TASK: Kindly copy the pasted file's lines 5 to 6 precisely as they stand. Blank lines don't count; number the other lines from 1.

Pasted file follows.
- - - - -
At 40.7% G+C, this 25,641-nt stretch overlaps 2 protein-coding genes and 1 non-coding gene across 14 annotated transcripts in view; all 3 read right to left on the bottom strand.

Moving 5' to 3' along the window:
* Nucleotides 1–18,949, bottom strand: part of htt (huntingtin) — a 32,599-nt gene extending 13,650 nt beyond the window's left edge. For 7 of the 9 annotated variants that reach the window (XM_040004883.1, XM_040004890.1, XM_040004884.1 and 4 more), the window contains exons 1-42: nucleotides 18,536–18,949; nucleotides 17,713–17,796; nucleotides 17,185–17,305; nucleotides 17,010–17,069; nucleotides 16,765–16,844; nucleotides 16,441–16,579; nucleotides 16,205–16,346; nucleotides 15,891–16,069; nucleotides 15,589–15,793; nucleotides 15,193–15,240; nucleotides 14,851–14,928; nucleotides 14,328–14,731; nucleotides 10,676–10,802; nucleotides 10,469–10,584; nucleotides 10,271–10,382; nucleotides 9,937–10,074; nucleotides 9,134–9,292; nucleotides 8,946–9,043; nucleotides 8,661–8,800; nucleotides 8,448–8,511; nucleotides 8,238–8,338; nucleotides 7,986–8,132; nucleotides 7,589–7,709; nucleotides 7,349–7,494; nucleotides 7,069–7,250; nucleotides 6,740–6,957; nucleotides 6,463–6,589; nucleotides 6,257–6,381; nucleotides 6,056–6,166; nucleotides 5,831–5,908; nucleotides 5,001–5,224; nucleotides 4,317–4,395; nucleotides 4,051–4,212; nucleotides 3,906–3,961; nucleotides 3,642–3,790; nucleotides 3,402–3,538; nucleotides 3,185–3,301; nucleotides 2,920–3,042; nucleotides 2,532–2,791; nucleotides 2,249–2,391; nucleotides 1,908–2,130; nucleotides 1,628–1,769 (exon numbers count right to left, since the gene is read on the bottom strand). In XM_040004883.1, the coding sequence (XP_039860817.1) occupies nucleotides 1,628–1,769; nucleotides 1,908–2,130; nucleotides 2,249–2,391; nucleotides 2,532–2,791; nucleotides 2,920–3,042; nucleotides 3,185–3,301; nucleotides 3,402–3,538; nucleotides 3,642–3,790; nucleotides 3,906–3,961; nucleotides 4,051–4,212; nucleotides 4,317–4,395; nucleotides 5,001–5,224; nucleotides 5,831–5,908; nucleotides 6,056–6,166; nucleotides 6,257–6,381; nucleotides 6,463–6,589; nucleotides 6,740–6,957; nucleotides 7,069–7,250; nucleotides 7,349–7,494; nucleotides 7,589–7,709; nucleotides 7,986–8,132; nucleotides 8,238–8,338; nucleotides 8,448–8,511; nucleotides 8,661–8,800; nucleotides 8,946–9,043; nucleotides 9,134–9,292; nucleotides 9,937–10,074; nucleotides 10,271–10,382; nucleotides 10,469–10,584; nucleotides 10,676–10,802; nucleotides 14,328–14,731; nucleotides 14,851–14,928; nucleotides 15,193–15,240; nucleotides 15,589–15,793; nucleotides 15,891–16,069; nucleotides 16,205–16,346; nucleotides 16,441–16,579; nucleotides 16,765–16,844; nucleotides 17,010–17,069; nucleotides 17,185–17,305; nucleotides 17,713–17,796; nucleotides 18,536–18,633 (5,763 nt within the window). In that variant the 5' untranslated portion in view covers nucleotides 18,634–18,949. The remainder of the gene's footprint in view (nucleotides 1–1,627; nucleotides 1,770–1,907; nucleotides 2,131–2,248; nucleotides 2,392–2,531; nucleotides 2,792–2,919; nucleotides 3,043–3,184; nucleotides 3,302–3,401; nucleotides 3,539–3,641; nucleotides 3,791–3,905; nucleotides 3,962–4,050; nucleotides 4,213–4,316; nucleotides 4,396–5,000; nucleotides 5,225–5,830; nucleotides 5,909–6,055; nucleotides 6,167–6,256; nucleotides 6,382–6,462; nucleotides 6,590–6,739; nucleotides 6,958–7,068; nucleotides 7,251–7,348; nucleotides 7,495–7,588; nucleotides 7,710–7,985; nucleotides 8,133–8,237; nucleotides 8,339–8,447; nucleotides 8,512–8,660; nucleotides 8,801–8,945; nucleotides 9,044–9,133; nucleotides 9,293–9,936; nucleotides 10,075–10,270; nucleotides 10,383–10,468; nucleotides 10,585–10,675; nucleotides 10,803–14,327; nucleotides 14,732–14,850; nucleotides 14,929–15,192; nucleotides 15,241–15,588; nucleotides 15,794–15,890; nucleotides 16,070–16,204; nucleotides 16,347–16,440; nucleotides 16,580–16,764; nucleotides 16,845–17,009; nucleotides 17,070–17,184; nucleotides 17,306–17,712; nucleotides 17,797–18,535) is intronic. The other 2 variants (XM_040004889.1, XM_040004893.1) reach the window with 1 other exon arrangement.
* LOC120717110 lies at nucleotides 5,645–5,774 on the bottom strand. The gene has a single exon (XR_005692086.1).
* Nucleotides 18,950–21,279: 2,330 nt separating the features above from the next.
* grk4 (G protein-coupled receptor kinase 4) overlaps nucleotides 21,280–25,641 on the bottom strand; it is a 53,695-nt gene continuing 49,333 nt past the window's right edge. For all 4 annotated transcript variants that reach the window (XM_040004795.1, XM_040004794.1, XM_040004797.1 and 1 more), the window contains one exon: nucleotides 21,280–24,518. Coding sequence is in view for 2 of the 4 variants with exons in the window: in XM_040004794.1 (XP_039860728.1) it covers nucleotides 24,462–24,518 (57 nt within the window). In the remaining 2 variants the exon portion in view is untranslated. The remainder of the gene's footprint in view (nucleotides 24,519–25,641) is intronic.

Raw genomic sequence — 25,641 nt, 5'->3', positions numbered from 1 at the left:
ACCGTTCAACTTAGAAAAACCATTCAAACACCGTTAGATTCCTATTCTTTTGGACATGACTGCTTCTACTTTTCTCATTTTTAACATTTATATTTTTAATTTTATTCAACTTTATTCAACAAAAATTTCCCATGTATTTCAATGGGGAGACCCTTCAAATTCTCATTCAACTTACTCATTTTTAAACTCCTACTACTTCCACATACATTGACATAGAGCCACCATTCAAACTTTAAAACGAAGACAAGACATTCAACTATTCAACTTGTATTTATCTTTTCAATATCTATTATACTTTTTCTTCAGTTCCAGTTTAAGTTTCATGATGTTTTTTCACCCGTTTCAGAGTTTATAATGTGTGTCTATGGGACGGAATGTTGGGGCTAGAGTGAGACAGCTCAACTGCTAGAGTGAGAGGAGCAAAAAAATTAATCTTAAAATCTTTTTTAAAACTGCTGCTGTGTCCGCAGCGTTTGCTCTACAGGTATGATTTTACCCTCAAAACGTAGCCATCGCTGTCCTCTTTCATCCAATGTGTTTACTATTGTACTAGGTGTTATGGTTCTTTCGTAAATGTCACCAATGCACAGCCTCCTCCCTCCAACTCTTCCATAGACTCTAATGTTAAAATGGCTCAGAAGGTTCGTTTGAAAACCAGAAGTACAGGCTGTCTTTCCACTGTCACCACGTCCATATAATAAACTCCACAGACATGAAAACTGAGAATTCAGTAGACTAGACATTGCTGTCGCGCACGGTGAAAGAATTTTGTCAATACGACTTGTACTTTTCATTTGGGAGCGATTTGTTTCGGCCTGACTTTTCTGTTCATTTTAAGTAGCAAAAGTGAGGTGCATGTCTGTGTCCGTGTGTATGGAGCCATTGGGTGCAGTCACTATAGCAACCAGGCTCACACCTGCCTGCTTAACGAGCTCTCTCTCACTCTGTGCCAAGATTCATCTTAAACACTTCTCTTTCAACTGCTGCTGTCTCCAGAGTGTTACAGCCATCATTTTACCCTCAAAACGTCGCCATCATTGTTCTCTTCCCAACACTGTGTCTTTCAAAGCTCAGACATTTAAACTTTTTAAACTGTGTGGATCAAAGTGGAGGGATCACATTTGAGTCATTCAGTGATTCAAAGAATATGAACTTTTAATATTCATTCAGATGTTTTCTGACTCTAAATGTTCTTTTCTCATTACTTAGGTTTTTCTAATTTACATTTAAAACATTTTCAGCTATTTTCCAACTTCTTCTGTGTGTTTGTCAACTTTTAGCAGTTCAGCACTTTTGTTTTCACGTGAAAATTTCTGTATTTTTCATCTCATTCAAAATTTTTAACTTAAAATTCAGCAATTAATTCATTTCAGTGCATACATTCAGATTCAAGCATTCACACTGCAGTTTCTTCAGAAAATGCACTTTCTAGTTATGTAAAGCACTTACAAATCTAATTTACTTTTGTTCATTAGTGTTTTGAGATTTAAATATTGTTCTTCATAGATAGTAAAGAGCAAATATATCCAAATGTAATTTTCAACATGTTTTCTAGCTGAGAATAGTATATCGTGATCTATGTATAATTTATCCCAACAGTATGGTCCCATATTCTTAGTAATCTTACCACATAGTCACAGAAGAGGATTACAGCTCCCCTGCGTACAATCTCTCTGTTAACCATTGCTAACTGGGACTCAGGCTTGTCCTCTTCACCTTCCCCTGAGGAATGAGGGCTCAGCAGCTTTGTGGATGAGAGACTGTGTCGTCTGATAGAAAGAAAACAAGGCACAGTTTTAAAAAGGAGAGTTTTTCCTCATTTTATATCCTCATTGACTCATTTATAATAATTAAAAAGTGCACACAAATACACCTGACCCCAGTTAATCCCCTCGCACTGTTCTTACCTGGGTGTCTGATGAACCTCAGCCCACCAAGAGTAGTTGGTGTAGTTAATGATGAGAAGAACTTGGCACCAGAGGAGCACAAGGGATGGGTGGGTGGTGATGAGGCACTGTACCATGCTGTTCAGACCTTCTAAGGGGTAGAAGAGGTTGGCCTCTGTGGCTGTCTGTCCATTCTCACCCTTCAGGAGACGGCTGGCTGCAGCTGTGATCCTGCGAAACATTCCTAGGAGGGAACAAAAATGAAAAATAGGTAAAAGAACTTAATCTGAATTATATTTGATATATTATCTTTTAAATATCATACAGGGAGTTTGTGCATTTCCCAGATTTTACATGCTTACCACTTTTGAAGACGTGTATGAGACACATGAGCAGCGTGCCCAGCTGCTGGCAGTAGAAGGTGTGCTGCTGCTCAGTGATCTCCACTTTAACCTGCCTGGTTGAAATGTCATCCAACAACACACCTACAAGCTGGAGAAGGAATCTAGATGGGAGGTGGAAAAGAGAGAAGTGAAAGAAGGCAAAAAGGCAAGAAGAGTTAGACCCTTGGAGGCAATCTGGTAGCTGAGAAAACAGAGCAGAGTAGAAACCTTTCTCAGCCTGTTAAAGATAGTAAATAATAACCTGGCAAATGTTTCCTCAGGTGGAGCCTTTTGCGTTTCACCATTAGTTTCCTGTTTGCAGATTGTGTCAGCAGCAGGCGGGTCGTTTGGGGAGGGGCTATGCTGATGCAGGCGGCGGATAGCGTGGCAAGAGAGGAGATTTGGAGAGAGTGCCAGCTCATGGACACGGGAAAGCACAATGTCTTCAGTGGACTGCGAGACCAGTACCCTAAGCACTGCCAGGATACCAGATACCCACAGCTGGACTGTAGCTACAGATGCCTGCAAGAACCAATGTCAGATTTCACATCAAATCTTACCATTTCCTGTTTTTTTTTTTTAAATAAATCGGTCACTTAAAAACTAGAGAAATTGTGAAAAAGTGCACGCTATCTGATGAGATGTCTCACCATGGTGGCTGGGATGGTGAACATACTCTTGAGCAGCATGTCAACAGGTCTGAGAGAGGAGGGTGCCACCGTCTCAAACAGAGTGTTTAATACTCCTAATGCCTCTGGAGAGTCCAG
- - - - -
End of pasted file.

* Nucleotides 18,950–21,279: 2,330 nt separating the features above from the next.
* grk4 (G protein-coupled receptor kinase 4) overlaps nucleotides 21,280–25,641 on the bottom strand; it is a 53,695-nt gene continuing 49,333 nt past the window's right edge. For all 4 annotated transcript variants that reach the window (XM_040004795.1, XM_040004794.1, XM_040004797.1 and 1 more), the window contains one exon: nucleotides 21,280–24,518. Coding sequence is in view for 2 of the 4 variants with exons in the window: in XM_040004794.1 (XP_039860728.1) it covers nucleotides 24,462–24,518 (57 nt within the window). In the remaining 2 variants the exon portion in view is untranslated. The remainder of the gene's footprint in view (nucleotides 24,519–25,641) is intronic.